Archive for the ‘parents’ Category

Strong Verse   Leave a comment

CREAM OF WHEAT, BOYS PLAYING FOOTBALL

Image by George Eastman House via Flickr

Strong Verse is an online journal founded by Orson Scott Card, which makes it just that much more awesome that the accepted a piece of mine this year. Ender’s Game was huge for me, many moons ago.

This poem, “Sending the Boys Out to Play”, reflects not on my own childhood, but that of my two sons. There’s eight years between the two of them, the products of two separate marriages, but the age difference has only rarely caused a problem, with the younger toddling after the older, deleting saved files on the Wii, limiting what the older can watch and play when the younger is up. My oldest is, however, extremely patient, and I have the benefit  of an extra pair of hands, another set of eyes, that I can trust. Single motherhood is never easy, you take your blessings where you can.

This doesn’t mean, however, that you don’t still worry a bit when sending them out to play.

All three of my children, my sons and my daughter, have enhanced my life, and my writing, in ways I could have never fathomed. I am always pleased to share a poem or two with the world influenced by these amazing little people. Thanks guys. You are my sun, moon, and star shine.

 

To read the poem, click here

 

 

 

 

 

 

 

 

 

 

NaNoWRiMo, Day 2   Leave a comment

A Chinese buffet restaurant in the U.S.

Image via Wikipedia

The word today was halcyon, a place or state of calm. I free wrote ideas for a poem during lunch at a local Chinese buffet, which was at that hour quite calm and peaceful for me. Those notes evolved into a poem about zodiacs and grandparents.

I did not get to Cain. Due to a sugar crash from pilfered Halloween candy, I just wasn’t able. I plan on getting to it again tomorrow. One problem is, is that the part I’m working on involves a character I’m just not invested in. He’s quite a cliche, a stereotype, so I’m thinking of cutting the whole section, but I’m not sure. Ergo, no action whatsoever taken.

In the works as well this month, continued work on a short story I began a few months ago about a woman divorcing her zombie husband. It’s good, and deserves some face time. So, maybe I’ll get to that tomorrow if I’m still on the fence about Cain’s latest disciple.

Halcyon, it’s a good word. At the very least, use it in a sentence sometime tonight or tomorrow. Find yourself a halcyon of your own to work in. Escape the misanthropes.

Xelas   1 comment

 

Middle East

Image by rogiro via Flickr

 

Xelas is gone. It makes me sad, because in 2008 they published one of my favorite poems I ever wrote, “Because This is Not Baghdad“. A short, quiet poem that captures a moment in time, it says a lot in a very small space.  It’s patriotic, with a twist of irony, a headline you’ll never see in the news.

I wrote this poem on a clear October day, three years ago. I had been listening to NPR in the car, the BBC world news broadcast was on, and as I listened to a story of an orphanage blown to bits in Iraq, I watched a man and his daughter walk out of Wal-Mart, lugging pumpkins in their shopping cart. The juxtaposition was perfect, and sad, and it was a good thing I had a notebook handy.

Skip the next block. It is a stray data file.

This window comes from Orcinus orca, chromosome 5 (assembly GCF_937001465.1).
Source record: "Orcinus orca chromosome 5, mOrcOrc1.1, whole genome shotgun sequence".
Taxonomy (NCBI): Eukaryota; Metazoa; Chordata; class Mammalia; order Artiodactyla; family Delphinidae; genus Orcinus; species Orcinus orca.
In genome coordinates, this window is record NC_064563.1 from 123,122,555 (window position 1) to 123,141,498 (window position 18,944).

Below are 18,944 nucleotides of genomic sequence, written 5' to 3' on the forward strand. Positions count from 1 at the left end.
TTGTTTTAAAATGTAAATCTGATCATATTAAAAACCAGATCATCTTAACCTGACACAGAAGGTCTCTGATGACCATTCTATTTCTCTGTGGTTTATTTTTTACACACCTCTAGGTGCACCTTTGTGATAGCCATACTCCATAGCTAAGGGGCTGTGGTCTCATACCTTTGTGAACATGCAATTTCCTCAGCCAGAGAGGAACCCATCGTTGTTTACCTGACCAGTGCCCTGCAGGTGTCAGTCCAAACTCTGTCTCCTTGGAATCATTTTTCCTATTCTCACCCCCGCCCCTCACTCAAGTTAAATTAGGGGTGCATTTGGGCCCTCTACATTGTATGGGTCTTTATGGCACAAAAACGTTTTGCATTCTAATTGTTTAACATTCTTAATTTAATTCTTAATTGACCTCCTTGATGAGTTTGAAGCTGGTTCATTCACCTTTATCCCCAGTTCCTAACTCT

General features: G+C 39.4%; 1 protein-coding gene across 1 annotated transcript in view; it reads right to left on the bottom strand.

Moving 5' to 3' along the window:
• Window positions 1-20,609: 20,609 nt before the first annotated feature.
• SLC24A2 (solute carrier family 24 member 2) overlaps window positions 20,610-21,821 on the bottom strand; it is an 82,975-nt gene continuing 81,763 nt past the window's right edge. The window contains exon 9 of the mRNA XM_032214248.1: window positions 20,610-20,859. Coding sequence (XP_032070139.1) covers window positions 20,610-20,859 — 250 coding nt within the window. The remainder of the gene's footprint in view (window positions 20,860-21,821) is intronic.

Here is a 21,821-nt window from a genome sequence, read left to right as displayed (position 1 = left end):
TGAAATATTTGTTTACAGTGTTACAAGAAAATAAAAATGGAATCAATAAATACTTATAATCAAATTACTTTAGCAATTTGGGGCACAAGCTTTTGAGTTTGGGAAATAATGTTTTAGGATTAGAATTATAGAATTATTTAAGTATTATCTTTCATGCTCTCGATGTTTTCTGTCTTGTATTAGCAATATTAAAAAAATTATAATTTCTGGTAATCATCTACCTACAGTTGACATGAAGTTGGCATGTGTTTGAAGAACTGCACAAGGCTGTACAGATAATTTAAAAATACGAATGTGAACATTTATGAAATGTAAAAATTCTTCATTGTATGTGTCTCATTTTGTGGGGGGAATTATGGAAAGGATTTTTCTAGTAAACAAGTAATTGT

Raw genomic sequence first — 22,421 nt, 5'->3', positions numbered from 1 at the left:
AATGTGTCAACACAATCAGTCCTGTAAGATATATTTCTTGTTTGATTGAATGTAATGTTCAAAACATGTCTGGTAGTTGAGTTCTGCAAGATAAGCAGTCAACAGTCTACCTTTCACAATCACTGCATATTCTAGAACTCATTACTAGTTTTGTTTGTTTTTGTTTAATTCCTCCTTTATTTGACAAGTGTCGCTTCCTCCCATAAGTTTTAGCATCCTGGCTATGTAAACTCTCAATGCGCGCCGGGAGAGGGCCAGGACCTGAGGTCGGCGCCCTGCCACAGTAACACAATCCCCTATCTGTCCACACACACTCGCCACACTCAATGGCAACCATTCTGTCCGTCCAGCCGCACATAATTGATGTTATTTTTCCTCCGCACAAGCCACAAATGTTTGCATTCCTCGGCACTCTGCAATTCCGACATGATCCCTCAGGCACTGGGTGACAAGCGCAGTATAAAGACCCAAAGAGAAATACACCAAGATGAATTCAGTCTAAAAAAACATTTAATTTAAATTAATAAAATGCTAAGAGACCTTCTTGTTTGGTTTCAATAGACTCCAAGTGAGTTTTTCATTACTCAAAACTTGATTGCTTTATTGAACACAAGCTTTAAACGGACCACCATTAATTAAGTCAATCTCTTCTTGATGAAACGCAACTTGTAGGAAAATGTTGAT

Because Xelas is no more, I’m reprinting the poem here. My hope is that as you carve your pumpkins this year you will appreciate the peace that allows for tradition to go on unchanged in our country, and remember those in our world, both in Iraq and down the street, who cannot afford such luxury.

Because this is Not Baghdad

A man dances his 7 week old daughter
in The Wal Mart parking lot
sunshine freshly peeled
pumpkins bought up the road
in the trunk, still damp
Mama behind her register, 5 minutes to go
rows and rows of bread, no lines
white– whole grain– wheat

Haruah: Breath of Heaven   Leave a comment

Northern lights on the road

Image by Tom Olliver via Flickr

To read this poem, click here

2007, when “On the Shores of Gitcheegumee” was published in Haruah: Breath of Heaven, seems like a lifetime ago. Even more distant is the even that inspired this inspirational piece about grieving, loss, and hope.

My grandmother died almost 20 years ago, but the trip to Montana my family took is fresh in my mind to this day. Growing up we made the trek to Montana by van many times, but this particular trip was fraught with roadblocks along the way. The minivan broke down in Michigan, the part needed had to be ordered, the only campground nearby with a spot for us was run by a crazy old man who hated kids.  It was like something out of a movie, but the best, and worst, was yet to come.

At weeks end, we sped across the prairies, not stopping at night, my parents taking turns sleeping. During one of the brief stops along side the road so Mom could wake up and take Dad’s place, we were blessed to see the Northern Lights, my sister and I for the first time. The next day we learned that my grandmother had passed around the time we witnessed Aurora Borealis.

My family, my life, have always been a main source of inspiration for me, and this poem is representative of some of my earliest work, drawing on one of the bigger moments. Over time, of course, I have to delve further, draw from memory buried over time, more subtle. It’s nice to look back and remember a simpler, bittersweet time.

How deep into your own memory do you go for inspiration? Have you simply skimmed the surface in your writing, or have the layers slowly been peeled away? Do some free writing, quickly writing down scraps of memory, phrases, words, see what might be hiding, waiting to come into the light.

Inwood Indiana   Leave a comment